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    1. Yeah, a gelatinous cube is the classic example of a monster which would surely have a significant impact on a big section of a dungeon level.

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  7. How I run wandering monsters in my own campaign is much like that. A mix of:

    - nearby monsters that are alerted (I wrote a post that came to that idea a while back.)
    - things that could have come down to that level
    - things that could have come up from the level below
    - things that could have spawned there

    For monsters, anyway. I also have random "events" that aren't monsters but might be obstacles, sounds, smells, battle remnants, etc.

    It all makes it hang together better when the first level now has rats, puddings, etc., but the level a few levels down has orc patrols from the upper levels, weird beings that stumbled across gates there, and puddings and oozes from the nooks and crannies of the level. Much better than rolling up something I have to jump through hoops to explain.

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    1. Yeah, it makes the whole thing seem richer and more interactive as well.

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  8. The 13th Age RPG has living dungeons that move around, shift layout, and spontaneously spawn monsters. Their Eyes of the Stone Thief campaign is dungeon as Moby Dick. Interesting ideas but I prefer Gygaxian naturalism.

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    1. It's a tough one. I like the idea of mythic, expressionistic fantasy but in the nuts and bolts of play I find I lean very strongly towards Gygaxian naturalism more often than not.

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  9. Random encounters in dungeons have always bugged me, for exactly this reason.

    Also, having just worked on a series of tables for random bird sightings in the wilderness, it was a joy to read about your waxwings. I for one am hoping to encourage more birdwatching-PCs

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    1. I've often wanted to run a campaign that is about birdwatchers or animal watchers in general - where you get XP for spotting rare things and giving an account of them.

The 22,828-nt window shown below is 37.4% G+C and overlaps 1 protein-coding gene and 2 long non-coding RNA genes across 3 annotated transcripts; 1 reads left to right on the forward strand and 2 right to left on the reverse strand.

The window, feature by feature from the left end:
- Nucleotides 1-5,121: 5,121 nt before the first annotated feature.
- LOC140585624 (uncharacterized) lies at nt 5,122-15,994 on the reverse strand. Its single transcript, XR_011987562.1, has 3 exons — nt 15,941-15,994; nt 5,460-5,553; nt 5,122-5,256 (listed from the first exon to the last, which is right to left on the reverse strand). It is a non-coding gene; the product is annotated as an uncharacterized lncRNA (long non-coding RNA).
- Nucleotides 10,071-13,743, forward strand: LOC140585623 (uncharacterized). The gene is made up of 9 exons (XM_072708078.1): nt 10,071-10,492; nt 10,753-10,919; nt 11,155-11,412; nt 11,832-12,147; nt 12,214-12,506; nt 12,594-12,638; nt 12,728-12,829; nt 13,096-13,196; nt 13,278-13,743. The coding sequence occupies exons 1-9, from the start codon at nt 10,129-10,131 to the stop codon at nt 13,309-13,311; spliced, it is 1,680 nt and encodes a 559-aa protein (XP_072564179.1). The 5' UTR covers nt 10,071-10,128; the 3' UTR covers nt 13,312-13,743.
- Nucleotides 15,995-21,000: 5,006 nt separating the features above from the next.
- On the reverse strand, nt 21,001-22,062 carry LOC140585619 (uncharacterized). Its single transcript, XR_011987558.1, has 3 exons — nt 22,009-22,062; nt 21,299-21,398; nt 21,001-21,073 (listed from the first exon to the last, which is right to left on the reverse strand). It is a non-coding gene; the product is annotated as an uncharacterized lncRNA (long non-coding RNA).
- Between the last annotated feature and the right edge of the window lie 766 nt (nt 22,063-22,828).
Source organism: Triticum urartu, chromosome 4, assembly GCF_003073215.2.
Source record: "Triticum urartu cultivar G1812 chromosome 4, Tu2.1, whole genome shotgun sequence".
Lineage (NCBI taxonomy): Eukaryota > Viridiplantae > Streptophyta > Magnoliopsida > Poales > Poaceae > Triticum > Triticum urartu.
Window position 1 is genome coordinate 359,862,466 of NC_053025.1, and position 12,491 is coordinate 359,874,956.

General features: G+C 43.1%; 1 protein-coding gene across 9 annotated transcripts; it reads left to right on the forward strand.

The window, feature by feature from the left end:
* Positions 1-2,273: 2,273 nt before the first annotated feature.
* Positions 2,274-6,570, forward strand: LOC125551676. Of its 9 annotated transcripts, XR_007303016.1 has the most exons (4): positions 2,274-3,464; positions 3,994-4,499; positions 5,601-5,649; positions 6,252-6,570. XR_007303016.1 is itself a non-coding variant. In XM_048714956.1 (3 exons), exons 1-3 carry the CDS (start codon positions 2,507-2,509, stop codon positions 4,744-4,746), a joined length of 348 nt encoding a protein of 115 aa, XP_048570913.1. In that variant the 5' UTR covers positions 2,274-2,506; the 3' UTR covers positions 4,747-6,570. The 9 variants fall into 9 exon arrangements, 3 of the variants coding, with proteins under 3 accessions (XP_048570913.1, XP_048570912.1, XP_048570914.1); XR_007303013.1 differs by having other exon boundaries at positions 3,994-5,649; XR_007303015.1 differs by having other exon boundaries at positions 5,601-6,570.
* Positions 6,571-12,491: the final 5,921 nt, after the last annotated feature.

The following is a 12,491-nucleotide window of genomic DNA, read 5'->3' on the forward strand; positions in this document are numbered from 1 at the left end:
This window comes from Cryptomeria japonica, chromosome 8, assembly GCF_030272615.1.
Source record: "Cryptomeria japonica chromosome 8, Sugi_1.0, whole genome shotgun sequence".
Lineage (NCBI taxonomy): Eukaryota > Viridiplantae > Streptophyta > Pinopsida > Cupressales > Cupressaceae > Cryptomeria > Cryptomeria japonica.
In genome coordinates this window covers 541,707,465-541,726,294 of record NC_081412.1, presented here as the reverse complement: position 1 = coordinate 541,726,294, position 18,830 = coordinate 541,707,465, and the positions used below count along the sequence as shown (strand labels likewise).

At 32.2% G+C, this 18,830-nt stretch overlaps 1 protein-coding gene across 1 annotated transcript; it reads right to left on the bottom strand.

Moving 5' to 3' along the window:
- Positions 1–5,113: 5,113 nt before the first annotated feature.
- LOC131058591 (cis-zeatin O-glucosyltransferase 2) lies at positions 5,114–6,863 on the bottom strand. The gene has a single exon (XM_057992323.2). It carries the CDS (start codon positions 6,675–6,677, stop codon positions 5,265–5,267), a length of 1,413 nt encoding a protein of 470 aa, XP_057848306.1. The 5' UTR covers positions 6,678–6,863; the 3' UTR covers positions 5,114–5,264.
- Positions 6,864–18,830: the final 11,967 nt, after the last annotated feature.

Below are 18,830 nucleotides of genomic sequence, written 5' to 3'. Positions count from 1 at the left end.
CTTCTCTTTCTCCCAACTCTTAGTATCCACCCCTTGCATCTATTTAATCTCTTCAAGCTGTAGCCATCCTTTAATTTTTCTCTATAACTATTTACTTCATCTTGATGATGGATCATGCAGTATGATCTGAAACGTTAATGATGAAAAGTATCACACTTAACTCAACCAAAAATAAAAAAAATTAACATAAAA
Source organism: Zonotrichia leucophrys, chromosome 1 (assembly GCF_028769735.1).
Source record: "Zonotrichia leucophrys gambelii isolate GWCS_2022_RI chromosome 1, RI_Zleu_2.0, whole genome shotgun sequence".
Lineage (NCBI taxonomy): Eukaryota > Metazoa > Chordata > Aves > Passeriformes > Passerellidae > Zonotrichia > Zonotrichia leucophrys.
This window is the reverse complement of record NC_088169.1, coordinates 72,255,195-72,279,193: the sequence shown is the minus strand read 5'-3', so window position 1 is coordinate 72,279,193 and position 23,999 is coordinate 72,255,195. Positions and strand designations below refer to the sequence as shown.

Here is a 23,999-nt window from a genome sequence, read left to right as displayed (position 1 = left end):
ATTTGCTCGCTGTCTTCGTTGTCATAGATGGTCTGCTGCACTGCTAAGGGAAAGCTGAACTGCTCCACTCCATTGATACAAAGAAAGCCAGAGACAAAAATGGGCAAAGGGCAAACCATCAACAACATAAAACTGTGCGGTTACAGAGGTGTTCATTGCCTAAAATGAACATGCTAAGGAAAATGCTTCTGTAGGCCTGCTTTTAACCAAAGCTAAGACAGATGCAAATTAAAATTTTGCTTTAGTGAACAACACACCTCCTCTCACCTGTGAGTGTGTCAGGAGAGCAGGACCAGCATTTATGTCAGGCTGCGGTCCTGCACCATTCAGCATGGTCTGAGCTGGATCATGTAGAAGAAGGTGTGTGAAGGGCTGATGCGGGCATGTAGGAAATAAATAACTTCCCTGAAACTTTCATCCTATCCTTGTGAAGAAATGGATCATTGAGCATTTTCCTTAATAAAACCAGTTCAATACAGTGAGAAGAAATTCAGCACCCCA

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  10. I think this and the responses gets at the basic problem: people want surprises (at random) but they want things to make sense (not chaotic). Everybody has to find a way to strike a balance. My first experience actually using wandering monsters, which I just wrote about, was mixed. DM David also just wrote about living dungeons, which came up here in the comments.

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  11. Only just recently really getting back into D&D, so am in the process of thinking about designing a dungeon. I don’t know when I first came across the more supernatural mythic underworld explanation, but it is something that can affect the whole tone of the campaign. I’ve been looking at having more naturalistic encounters as a baseline, with the odder encounters that don’t really fit or make sense being a bit of foreshadowing of things to come: that is, something(s) are upsetting the natural order of the world. So this post and the comments have been really useful for getting my thoughts sorted about this. I particularly like @Kalyptein’s suggestions for explaining the supernatural, less naturalistic bits. The other source I was contemplating was more along the lines of The Nightmares Underneath, but I think it would be nice to have several distinctly different origins...of super/un - natural creatures.

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    1. Yeah, I like the supernatural as being rare and discomforting rather than the standard?

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  12. You could go the other way with it. An incongruent monster needs some sort of explanation so therefore a new area, sub-level or whatever is now part of the dungeon. This wouldn't be a case of spontaneous generation but the dice helping discover a part of the complex you didn't realize existed when you planned it in the first place.

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    1. I wonder if this is something that could be incorporated into the dungeon design phase, or done between sessions, rather than through wandering monsters. So in other words before even drawing anything you could just start with a vague idea of the contents of the level, and then draw up a wandering monster table. Then roll on it a handful of times to determine the major factions, then draw up the map, and then continually re-roll on the table when stocking.